Do you have a pet pooch and are now considering adding a feathered friend to the family? Or do you already have a pet parrot and want to add a furry friend to the mix?
While it is possible for dogs and parrots to live together in one household, there are some difficulties to consider before taking the big step. In most households, the natural rule of thumb is that parrots fall below dogs on the food chain. There are a number of ways to reduce the aggression or trauma that may come along with the addition of a new family member, but it will take patience and determination before your doggo and parrot are best buds.
So, can your feathered friend and pet pup get along under one roof? Ultimately, it is possible. However, the answer really depends on the time and space you have to supervise interactions.
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Signs Your Dog Is (or Isn't) Getting Along With Your Parrot
While your furry friend may eat out of a dinner bowl (or snoop for scraps under the kitchen table), dogs were once natural predators in the wild and may potentially view your pet bird as prey.
There are several behaviors you can observe in your dog to determine whether he or she can live successfully with a parrot. Remember that safety comes first, and it is important to observe your pup’s personality. Is he disinterested or curious, but easily distracted? Is he distracted with some difficulty, but with no predatory responses? Or is he not easily distracted and/or showing predatory behaviors? If your dog doesn’t exhibit a predatory response or if he can be easily distracted from the bird, then have no fear, training is possible!
It is critical to understand that some dogs may show little to no warning before moving in for an attack, so it is important to be active and attentive throughout the relationship-building process.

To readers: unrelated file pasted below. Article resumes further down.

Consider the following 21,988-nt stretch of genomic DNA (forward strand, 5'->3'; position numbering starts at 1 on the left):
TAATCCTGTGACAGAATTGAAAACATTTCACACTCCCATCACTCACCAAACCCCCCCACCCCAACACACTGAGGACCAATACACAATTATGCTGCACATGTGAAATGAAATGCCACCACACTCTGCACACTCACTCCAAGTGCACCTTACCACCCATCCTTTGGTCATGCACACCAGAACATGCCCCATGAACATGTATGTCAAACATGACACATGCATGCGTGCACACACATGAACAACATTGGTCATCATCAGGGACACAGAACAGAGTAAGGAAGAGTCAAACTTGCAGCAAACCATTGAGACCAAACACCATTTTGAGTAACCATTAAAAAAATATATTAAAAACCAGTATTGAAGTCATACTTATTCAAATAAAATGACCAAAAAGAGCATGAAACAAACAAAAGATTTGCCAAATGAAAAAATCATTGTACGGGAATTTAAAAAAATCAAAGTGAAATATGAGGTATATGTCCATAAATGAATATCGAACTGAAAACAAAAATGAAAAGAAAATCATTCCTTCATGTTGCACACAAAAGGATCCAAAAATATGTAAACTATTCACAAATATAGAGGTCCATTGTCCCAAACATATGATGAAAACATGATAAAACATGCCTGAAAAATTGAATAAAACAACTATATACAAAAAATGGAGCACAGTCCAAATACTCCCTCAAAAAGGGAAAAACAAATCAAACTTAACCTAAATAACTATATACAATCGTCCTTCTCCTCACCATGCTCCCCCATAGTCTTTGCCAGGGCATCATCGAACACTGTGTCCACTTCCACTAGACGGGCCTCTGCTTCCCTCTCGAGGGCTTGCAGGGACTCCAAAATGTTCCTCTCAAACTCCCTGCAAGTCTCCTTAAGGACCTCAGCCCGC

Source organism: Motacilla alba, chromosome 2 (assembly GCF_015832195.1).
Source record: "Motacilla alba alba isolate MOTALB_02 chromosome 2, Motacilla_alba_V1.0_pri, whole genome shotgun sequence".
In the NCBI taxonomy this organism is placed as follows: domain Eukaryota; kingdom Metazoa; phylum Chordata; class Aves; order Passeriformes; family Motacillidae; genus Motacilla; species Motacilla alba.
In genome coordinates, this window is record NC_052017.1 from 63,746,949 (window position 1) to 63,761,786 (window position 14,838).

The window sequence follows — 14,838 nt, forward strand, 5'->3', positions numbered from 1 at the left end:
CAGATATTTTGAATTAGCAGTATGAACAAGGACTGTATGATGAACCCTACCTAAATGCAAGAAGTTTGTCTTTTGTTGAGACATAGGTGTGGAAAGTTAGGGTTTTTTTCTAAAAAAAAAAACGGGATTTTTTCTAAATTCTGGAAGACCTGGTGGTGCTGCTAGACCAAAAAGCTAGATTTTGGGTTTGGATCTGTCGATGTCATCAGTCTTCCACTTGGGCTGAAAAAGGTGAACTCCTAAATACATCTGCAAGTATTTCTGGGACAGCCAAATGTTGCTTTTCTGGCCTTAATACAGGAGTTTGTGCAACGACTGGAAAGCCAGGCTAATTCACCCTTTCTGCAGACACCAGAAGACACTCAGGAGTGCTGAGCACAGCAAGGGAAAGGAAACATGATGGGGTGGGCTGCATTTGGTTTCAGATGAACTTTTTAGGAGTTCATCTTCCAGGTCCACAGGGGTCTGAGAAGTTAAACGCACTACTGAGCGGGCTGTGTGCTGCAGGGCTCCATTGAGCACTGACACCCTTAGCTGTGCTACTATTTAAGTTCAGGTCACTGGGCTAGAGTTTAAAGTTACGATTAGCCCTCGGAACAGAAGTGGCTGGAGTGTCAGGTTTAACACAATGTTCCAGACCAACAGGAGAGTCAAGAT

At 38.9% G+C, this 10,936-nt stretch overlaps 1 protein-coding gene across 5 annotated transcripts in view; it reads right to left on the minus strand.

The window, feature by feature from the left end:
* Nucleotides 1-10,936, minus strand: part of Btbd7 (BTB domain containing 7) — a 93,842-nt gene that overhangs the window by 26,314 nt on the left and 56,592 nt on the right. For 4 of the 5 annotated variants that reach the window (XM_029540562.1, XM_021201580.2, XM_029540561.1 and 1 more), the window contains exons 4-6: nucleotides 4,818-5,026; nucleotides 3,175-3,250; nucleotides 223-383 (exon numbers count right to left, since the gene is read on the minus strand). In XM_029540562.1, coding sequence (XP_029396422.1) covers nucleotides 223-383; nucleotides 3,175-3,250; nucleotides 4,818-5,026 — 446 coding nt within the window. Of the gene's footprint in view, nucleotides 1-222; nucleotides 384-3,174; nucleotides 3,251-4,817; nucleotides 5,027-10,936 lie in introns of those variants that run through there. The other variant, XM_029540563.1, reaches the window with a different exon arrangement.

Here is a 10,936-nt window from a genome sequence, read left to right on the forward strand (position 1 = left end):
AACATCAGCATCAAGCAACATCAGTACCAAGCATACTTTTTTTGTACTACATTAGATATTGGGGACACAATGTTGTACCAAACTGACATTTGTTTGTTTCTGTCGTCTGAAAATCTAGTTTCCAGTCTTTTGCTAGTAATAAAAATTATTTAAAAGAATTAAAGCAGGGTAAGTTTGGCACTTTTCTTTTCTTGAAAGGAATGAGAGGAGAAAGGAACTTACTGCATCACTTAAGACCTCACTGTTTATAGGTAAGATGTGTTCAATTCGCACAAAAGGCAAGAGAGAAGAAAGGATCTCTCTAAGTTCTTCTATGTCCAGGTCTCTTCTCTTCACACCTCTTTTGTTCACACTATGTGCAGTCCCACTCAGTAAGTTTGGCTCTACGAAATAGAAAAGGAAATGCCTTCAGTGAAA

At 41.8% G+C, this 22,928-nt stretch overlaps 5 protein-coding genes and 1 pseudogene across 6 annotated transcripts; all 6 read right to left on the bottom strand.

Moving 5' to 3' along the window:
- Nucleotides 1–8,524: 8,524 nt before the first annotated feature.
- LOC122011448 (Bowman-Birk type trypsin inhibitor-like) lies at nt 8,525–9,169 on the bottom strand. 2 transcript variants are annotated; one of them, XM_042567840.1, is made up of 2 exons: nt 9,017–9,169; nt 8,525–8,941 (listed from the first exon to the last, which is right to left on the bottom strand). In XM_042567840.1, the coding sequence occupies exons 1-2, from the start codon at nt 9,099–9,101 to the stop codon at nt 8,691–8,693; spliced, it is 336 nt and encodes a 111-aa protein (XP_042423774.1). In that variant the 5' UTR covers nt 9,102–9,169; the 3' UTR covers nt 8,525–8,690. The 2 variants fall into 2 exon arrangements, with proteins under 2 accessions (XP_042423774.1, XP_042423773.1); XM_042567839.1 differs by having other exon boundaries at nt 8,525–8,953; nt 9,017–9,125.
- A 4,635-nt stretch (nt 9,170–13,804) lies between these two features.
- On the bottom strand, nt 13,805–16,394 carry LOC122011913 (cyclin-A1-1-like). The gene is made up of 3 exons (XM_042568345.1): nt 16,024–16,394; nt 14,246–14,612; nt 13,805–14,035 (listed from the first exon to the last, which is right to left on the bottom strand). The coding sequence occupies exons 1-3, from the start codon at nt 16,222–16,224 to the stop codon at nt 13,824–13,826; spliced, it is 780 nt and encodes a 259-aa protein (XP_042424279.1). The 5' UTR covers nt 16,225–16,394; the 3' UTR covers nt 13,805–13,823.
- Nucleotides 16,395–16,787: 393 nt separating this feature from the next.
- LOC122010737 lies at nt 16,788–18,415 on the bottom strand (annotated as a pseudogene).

- Tense jaw
- Stiff tail
- Stalking the Parrot
- Acting Hyper Around the Bird
- Chasing the Parrot
- Crouching Near the Cage
History of Dogs Living With Parrots
Before domestication, dogs were natural predators. As descendants from wolves, dogs depended on hunting together in packs to fight for food. In the wild, parrots and other birds fall below dogs on the food chain. And while domesticated dogs have broken away from their ancestry for the love and care provided by humans, all domestic dogs continue to possess an innate prey drive to some extent.
Small animals, such as birds, are inherently prey. Some dog breeds, specifically those used for hunting or sporting, cannot be trusted with smaller animals. While more passive, companion breeds may be more compatible and less aggressive with small animals, they still possess the basic canine instinct to hunt.
Science Behind Dogs Living With Parrots
The activation of a dog’s prey drive is complicated and multiple factors come together to generate your dog’s behavior:
- Breed - Some breeds are more highly motivated to chase prey than others, such as Pointers or Spaniels
- Experience - Prior success is a reward that will instill tasting memories in your pooch that will make him want to hunt again
- Opportunity - The freedom to act in a prey-containing environment fuels the natural instinct to hunt
- Motivation - The aspect of internal processing that propels an animal into action